Washington's epic trade with St. Louis, which will lead to the drafting of Robert Griffin III barring alien intervention, came at a steep price. Three first-round picks (in 2012, 2013 and 2014) and this year's second-rounder.
Taking into account that one of those first-round picks was, in actuality, a position switch with the Rams, it's still a deal that will be judged for years to come.
You can't help but recall Mike Ditka and the Saints sending their entire draft in 1999, along with a first and third the next year, for enigmatic running back Ricky Williams. Those of you who go back a ways might remember when Patriots quarterback Jim Plunkett was moved to the Niners for two firsts in 1976 and another in 1977.
As ProFootballTalk.com points out, the 'Skins-Rams trade is the richest of its kind since Dallas coach Jimmy Johnson shipped star running back Herschel Walker from the Cowboys to the Vikings in the middle of the 1989 season. In return, Minnesota parted with three firsts (in 1990, 1991 and 1993), second- and sixth-round picks in 1990, a 1991 second-rounder, and a third-round pick in 1992.
All of this for a 27-year-old back who never ran for more than 850 yards in a season with the Vikings and was gone by 1992. Walker was a class act (if a tad unusual), but forced to play under a cloud of savior-level hype that he never lived up to in Minnesota.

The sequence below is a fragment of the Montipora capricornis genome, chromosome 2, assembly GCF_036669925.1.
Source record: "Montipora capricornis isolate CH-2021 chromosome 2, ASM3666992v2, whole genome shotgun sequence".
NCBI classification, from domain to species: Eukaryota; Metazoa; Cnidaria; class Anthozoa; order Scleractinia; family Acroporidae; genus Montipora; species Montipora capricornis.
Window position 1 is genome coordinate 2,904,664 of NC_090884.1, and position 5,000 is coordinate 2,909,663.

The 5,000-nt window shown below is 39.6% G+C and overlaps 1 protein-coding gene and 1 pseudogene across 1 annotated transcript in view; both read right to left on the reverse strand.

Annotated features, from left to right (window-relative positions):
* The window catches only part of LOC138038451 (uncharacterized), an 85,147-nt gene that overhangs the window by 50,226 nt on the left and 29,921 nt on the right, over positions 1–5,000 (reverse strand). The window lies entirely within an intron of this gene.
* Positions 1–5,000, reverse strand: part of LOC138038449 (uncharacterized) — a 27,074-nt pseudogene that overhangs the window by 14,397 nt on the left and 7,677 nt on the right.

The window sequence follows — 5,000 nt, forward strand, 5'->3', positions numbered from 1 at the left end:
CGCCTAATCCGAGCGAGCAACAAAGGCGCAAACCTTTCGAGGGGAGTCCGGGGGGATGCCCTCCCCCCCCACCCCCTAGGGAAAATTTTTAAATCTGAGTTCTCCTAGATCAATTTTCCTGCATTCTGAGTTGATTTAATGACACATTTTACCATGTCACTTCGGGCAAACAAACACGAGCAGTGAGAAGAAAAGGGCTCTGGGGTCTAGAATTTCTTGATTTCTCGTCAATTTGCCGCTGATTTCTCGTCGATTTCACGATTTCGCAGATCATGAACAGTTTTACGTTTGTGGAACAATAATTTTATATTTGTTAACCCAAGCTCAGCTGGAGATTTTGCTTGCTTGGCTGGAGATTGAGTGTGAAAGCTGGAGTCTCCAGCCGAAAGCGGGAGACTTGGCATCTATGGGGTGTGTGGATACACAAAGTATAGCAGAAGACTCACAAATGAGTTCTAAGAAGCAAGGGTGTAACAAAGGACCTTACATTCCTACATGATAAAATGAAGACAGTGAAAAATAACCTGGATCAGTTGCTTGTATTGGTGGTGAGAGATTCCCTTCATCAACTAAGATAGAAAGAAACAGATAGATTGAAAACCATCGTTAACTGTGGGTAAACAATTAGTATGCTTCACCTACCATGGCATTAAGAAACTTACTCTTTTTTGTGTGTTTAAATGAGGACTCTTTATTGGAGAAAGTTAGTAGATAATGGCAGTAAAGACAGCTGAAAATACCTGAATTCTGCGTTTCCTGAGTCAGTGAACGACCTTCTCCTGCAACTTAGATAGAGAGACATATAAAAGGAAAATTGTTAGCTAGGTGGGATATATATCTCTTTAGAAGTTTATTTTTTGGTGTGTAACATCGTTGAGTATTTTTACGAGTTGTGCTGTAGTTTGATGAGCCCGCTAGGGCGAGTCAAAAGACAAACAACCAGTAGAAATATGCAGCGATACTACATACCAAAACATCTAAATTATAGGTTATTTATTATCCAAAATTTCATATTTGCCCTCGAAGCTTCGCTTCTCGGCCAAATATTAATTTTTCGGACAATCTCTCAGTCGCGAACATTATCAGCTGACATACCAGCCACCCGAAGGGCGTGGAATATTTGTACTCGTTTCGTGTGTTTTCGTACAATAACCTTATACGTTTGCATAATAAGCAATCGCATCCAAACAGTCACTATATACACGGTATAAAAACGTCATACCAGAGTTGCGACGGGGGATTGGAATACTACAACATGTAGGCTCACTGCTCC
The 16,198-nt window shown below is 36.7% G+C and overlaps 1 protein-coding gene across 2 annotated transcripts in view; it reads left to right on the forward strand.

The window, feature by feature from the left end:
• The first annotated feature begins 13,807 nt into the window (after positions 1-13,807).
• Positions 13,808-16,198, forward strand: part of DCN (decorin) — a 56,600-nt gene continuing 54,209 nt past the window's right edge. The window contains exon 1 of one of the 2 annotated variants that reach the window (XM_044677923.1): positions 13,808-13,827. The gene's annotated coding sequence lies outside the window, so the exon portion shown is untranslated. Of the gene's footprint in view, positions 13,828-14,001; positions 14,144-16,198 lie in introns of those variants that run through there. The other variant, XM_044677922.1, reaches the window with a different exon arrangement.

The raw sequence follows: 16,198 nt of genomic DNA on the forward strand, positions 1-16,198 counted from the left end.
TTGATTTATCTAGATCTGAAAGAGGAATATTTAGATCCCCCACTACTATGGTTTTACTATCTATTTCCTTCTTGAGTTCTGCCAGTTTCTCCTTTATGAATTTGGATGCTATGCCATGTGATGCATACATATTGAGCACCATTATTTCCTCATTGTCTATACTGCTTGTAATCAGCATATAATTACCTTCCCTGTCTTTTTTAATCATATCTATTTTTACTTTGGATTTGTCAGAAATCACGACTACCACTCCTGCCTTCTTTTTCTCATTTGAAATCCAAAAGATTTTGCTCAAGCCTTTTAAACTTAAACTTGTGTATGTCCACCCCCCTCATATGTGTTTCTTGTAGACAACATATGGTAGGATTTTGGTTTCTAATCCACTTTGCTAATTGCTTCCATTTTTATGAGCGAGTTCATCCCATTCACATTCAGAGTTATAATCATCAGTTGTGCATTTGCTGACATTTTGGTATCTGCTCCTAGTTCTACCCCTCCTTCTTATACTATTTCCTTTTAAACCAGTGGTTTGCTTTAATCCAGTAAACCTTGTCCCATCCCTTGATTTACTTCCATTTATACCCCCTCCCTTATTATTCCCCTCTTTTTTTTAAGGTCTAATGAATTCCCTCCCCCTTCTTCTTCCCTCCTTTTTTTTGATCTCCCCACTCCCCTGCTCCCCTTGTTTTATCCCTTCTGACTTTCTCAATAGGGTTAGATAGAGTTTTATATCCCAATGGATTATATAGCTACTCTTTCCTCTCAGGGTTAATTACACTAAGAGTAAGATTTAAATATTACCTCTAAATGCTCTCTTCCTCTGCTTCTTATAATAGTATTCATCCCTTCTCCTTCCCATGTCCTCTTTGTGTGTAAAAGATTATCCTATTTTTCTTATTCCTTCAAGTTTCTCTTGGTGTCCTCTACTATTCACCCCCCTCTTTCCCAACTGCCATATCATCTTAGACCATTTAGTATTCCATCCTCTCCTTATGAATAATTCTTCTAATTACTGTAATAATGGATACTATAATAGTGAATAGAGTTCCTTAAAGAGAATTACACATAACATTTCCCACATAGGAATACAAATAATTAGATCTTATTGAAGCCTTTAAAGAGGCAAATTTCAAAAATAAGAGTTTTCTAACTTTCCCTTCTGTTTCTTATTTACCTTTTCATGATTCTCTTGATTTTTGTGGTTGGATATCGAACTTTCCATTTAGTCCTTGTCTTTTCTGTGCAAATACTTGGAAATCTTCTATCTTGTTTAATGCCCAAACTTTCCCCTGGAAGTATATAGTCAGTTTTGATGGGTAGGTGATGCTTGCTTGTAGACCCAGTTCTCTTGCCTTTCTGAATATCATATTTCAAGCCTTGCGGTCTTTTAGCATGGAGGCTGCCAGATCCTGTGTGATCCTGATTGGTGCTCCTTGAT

In his first game with the Vikings, under the hot lights of the national media, he rushed 18 times for 148 yards in a 26-14 win over the Packers (weird sidenote: He faced Green Bay one week earlier in his final stint with the 'Boys, squeezing out 44 yards).
Nice start, but it was the last 100-yard effort on the ground by Walker until 28 games later, when he totaled 125 yards against the Falcons in Week 2 of the 1991 season. By this time, Minnesota was on its way to an 8-8 campaign. Miles away from what was imagined by Vikings' brass when they made the deal for Walker.
Meanwhile, we all know what the trade did for the Cowboys, helping transform them into a 1990s dynasty, still discussed in Texas taverns and backyards, a shadow of past glory the current team can't seem to escape.
The Redskins pulled a heavy trigger to get their man. If fans in Cleveland watched in frustration as Daniel Snyder and the boys rolled the dice with authority, it's yet to be determined if the Browns lost out. If we see bronzed statues of RG3 going up in the public squares of D.C. a decade from now, the draft picks are an afterthought. If the narrative is less enticing, many men in Redskins Park will be job-hunting, and this trade will live as a cautionary tale for years to come.